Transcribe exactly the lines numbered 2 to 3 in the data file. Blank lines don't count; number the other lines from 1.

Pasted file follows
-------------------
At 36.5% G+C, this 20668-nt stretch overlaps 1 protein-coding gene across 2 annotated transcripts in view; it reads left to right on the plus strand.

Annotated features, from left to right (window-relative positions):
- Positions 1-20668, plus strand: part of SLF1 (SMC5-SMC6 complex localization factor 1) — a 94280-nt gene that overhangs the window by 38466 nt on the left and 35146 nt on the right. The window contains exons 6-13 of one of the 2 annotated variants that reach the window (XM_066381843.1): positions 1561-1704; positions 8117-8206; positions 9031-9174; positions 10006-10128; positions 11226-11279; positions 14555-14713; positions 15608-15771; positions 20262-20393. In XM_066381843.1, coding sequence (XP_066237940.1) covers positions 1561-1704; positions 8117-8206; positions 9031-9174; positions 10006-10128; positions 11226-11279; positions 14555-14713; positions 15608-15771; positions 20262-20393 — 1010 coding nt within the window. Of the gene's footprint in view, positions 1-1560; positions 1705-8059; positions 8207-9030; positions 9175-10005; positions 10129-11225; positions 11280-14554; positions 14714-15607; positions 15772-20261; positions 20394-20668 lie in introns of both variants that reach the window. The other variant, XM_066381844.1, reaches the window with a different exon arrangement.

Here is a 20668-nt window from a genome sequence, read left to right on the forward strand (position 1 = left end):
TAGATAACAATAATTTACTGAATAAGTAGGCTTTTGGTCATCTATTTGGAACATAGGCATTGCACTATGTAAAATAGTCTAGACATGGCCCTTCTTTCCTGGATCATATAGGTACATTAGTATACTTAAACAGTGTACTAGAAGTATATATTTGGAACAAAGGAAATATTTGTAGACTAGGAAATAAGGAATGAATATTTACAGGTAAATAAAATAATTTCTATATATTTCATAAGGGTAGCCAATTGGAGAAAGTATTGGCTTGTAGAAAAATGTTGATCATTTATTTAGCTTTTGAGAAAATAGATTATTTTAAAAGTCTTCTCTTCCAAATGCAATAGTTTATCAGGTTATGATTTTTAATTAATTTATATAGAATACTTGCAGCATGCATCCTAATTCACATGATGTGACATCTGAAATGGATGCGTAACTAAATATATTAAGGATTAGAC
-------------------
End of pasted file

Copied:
Annotated features, from left to right (window-relative positions):
- Positions 1-20668, plus strand: part of SLF1 (SMC5-SMC6 complex localization factor 1) — a 94280-nt gene that overhangs the window by 38466 nt on the left and 35146 nt on the right. The window contains exons 6-13 of one of the 2 annotated variants that reach the window (XM_066381843.1): positions 1561-1704; positions 8117-8206; positions 9031-9174; positions 10006-10128; positions 11226-11279; positions 14555-14713; positions 15608-15771; positions 20262-20393. In XM_066381843.1, coding sequence (XP_066237940.1) covers positions 1561-1704; positions 8117-8206; positions 9031-9174; positions 10006-10128; positions 11226-11279; positions 14555-14713; positions 15608-15771; positions 20262-20393 — 1010 coding nt within the window. Of the gene's footprint in view, positions 1-1560; positions 1705-8059; positions 8207-9030; positions 9175-10005; positions 10129-11225; positions 11280-14554; positions 14714-15607; positions 15772-20261; positions 20394-20668 lie in introns of both variants that reach the window. The other variant, XM_066381844.1, reaches the window with a different exon arrangement.